In the final part of our interview Robert Steele comments on today’s security industry, identity theft, and highlights his view of the future without secrecy.
– How would you characterize the present-day security software? How will it develop in future?
– Not a good question for me other than to say I consider Norton and McCafee to be burdensome crap. ESET keeps me very happy. I consider Microsoft totally compromised, along with all the telecommunications companies. The loss of integrity across society is for me the cancer that may prove fatal to the dream what was America.
– In your opinion, what are the ways of implementing collective intelligence in the antivirus industry?
– Open Source Everything (OSE), end all back-door security compromises with all governments, publicize every known virus and its source, and create a new global sport – open season on spammers and virus authors. Viruses are a classic case where top-down micro-management cannot possibly do well – we have to put the agility and the intelligence and the integrity at the edges of the network. I would also reiterate that nothing the government is doing now is effective in this arena, I really liked Mark Bowden’s book WORM as a concrete illumination of who is actually relevant in this arena.
– Are you personally worried about identity theft? What are you doing to prevent it?
– Being unemployed has its advantages. My family has been shredding all documents for over a decade, and I certainly recommend blocking all credit inquiries. I do feel that if Social Security Numbers (SSN) are going to be the common denominator, that we have a right to be informed of EVERY transaction that contains our SSN. That requires a government with integrity, so I am not holding my breath.
We are about to go into a further collapse in the USA, if my wife were not employed by the government I would be selling everything, buying a boat, and preparing to cast off and be mobile afloat. There is a great deal to be said about John Robb and his many ideas on resilience including community self-financing of social power and Internet micro-grids, getting off the grid. The US electrincal grid is a hair away from national collapse and sustained outages. We have much bigger problems than identity theft.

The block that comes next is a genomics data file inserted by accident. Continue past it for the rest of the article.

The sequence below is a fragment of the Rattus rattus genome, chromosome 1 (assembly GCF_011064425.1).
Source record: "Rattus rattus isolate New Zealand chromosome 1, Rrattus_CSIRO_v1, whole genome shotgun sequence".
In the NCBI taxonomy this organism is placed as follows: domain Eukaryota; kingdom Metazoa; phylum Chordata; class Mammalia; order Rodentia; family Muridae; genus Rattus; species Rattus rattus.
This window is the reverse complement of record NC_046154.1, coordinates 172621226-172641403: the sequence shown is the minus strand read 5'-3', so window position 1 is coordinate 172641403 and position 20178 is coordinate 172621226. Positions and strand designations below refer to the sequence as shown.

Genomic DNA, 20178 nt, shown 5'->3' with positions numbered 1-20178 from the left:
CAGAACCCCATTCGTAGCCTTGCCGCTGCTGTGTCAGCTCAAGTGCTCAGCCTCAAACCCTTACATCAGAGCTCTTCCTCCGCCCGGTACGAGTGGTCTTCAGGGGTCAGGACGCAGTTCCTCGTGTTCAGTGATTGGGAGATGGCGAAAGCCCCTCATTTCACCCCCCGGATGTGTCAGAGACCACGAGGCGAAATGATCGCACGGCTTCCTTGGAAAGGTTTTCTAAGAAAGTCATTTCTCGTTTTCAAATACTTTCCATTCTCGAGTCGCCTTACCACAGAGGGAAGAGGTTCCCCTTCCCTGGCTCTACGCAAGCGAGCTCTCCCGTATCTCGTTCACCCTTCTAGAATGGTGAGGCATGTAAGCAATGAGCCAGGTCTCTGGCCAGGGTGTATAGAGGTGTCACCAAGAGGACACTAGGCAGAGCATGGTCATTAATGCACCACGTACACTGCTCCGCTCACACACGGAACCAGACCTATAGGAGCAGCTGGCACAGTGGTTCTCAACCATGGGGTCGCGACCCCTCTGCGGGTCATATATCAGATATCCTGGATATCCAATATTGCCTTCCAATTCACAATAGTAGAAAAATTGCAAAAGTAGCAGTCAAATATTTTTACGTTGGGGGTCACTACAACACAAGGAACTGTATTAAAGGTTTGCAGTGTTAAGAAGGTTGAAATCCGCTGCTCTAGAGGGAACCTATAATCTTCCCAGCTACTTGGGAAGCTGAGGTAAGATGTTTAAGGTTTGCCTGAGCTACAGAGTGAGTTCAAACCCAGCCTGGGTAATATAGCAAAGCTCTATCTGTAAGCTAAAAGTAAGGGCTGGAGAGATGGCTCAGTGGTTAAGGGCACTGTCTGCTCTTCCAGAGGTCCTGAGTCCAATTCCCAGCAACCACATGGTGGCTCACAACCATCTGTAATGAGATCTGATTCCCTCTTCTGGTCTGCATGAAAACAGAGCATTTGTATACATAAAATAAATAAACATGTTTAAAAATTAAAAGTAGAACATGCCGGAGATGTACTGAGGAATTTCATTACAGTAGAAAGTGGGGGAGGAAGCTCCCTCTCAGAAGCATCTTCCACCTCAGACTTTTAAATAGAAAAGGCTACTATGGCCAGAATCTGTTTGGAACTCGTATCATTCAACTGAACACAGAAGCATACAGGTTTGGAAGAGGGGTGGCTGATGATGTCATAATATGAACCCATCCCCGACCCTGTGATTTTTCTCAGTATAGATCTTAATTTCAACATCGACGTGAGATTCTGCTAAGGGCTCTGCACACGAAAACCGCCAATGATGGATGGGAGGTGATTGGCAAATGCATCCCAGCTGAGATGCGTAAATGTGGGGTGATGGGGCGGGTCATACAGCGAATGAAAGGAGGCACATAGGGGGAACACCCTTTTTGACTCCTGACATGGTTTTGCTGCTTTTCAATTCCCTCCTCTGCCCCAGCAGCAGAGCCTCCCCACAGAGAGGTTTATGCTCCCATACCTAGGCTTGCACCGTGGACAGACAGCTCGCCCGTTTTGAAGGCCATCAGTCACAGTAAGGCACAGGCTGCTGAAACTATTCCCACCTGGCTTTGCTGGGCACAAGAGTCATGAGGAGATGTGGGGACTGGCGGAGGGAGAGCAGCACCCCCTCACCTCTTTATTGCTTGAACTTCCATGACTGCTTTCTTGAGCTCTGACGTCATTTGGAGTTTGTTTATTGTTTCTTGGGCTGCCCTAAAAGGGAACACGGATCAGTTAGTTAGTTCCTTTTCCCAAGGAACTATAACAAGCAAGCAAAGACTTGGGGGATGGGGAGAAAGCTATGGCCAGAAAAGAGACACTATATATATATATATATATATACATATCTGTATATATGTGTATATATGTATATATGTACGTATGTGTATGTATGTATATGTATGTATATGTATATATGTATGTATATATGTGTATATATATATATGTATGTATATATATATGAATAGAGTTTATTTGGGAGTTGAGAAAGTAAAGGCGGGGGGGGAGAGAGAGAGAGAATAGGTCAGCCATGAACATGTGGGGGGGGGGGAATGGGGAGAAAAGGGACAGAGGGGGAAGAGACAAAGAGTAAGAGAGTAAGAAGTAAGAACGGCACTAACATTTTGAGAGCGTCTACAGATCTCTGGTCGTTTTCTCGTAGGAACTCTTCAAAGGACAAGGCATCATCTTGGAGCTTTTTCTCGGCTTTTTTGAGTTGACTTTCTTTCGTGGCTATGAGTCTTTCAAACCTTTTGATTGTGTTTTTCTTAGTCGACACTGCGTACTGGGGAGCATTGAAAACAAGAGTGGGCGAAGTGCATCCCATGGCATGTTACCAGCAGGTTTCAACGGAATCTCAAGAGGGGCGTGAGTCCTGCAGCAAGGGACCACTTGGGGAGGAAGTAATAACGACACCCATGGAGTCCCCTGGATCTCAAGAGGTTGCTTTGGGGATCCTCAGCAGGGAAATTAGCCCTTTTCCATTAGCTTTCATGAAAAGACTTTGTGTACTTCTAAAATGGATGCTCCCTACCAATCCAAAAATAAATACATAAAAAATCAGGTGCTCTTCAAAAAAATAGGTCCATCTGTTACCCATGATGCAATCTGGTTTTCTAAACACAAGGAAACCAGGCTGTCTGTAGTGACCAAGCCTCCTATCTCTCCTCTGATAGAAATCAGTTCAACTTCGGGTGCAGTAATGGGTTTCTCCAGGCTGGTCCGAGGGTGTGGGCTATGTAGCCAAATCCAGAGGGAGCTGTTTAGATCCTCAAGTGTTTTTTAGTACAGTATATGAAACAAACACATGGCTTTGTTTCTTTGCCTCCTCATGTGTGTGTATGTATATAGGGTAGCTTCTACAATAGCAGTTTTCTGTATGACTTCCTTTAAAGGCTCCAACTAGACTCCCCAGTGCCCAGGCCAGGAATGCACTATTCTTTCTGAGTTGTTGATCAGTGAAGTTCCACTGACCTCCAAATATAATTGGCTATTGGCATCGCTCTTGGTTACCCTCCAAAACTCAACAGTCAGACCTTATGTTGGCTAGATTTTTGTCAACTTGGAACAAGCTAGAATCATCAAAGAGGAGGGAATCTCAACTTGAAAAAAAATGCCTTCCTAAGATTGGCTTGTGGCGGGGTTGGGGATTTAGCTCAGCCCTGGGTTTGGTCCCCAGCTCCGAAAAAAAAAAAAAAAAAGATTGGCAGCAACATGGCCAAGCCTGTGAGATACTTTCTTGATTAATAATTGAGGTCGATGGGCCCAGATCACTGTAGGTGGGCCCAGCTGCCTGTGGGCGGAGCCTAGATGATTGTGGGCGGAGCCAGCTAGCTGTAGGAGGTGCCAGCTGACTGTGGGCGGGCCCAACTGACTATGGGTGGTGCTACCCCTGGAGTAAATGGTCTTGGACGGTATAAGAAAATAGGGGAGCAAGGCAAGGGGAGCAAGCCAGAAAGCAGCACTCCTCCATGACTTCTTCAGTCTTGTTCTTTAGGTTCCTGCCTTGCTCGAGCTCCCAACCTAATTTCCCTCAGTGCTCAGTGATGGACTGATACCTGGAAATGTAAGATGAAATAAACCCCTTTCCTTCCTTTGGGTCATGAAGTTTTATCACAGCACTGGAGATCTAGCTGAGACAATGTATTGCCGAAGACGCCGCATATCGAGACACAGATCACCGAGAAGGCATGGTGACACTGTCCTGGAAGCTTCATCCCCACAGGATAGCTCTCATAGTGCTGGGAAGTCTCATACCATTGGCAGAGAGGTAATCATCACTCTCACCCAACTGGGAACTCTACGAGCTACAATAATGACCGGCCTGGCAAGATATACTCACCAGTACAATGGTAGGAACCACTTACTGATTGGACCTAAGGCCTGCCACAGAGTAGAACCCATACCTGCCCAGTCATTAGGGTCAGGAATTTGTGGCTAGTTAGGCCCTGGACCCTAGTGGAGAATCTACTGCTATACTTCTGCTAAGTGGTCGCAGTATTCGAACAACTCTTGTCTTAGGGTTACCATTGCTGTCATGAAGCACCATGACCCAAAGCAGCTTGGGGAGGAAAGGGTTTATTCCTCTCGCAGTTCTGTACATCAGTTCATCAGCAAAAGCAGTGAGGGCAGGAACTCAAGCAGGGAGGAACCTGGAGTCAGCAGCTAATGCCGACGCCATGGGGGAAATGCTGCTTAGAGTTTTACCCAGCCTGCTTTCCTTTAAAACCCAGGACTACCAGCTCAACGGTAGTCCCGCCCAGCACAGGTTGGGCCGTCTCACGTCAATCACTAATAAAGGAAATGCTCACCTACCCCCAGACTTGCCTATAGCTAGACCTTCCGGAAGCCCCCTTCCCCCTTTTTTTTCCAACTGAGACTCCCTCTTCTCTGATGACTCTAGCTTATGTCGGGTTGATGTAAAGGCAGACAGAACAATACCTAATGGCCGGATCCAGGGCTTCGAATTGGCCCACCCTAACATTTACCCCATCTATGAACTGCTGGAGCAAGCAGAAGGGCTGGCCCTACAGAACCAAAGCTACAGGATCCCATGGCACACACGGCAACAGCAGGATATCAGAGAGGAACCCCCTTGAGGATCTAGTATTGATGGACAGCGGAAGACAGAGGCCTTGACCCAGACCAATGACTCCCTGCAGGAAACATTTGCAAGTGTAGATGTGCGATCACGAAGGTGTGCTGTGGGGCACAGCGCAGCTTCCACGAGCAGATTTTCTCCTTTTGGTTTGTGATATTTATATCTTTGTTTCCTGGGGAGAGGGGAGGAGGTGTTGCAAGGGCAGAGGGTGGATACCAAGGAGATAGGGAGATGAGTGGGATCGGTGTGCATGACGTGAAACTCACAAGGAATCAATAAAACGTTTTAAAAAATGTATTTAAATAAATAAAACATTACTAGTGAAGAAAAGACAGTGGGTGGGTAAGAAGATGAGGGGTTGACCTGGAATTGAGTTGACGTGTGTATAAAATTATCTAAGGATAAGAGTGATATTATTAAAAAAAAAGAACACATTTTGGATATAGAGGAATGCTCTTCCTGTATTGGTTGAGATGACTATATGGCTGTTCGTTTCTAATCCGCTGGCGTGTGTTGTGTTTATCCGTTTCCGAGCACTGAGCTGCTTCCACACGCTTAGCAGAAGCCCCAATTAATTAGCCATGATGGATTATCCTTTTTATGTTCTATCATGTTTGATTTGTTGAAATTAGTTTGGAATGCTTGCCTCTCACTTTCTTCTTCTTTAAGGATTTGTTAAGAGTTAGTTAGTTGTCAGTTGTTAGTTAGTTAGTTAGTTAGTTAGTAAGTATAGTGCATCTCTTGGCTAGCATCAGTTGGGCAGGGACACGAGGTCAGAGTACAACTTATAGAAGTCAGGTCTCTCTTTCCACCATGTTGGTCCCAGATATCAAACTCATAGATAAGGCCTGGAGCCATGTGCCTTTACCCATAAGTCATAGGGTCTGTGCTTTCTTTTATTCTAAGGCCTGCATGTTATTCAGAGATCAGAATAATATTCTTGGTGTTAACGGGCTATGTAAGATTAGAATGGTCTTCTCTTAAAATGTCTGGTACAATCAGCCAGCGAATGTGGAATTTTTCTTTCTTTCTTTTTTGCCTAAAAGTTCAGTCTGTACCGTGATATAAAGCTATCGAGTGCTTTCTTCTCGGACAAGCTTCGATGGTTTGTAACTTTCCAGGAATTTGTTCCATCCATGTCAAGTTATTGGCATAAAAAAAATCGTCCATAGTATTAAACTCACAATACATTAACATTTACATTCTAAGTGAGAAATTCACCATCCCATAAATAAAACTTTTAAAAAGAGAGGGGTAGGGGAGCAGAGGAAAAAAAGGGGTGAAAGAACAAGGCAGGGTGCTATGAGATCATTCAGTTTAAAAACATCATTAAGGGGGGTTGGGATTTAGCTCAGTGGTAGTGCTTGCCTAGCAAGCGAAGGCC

– When commenting on hacktivists’ campaigns, you stated once that anything that is preventing censorship is good. This is a serious ethical issue – is it really a good thing to fight for freedom using bad methods? To what extent can BAD be justified – as we have millions in financial losses and tons of personal info revealed?
– Well, let’s start with the fact that Goldman Sachs, AIG, Morgan, Citi-Bank, Bank of America, and Countrywide Mortgage have done vastly more damage to the world, not just the USA, I would say that any damages from hactivists pale in comparison. I would also observe that if the government were to live up to its obligations to the public interest, I would not support hacktivists doing any damage at all, but as long as the government remains unwilling to maintain the rule of law including good corporate citizenship, one has to sympathize with anyone that is avowedly working in the public interest.
The truth at any cost lowers all other costs. Until we have a government that embodies intelligence with integrity, I salute all citizen hacktivists, with the observation that I encourage them to expose – share information – rather than harm or destroy. The more we educate our public, the less financial waste and unwarranted violence we should suffer.
– There are strong concerns over privacy and security when information is shared indiscriminately – how do you plan to address this?
– I don’t address this. Every individual should be able to address this themselves. The critical point that Robert Garigue makes is that trust has to be on the edges of the network, it is not something that can be imposed or defined from a central or higher authority. What is really happening is that just as the Industrial Era commoditized human beings, now human information is being commoditized. The government has shown little regard for human rights to their own information.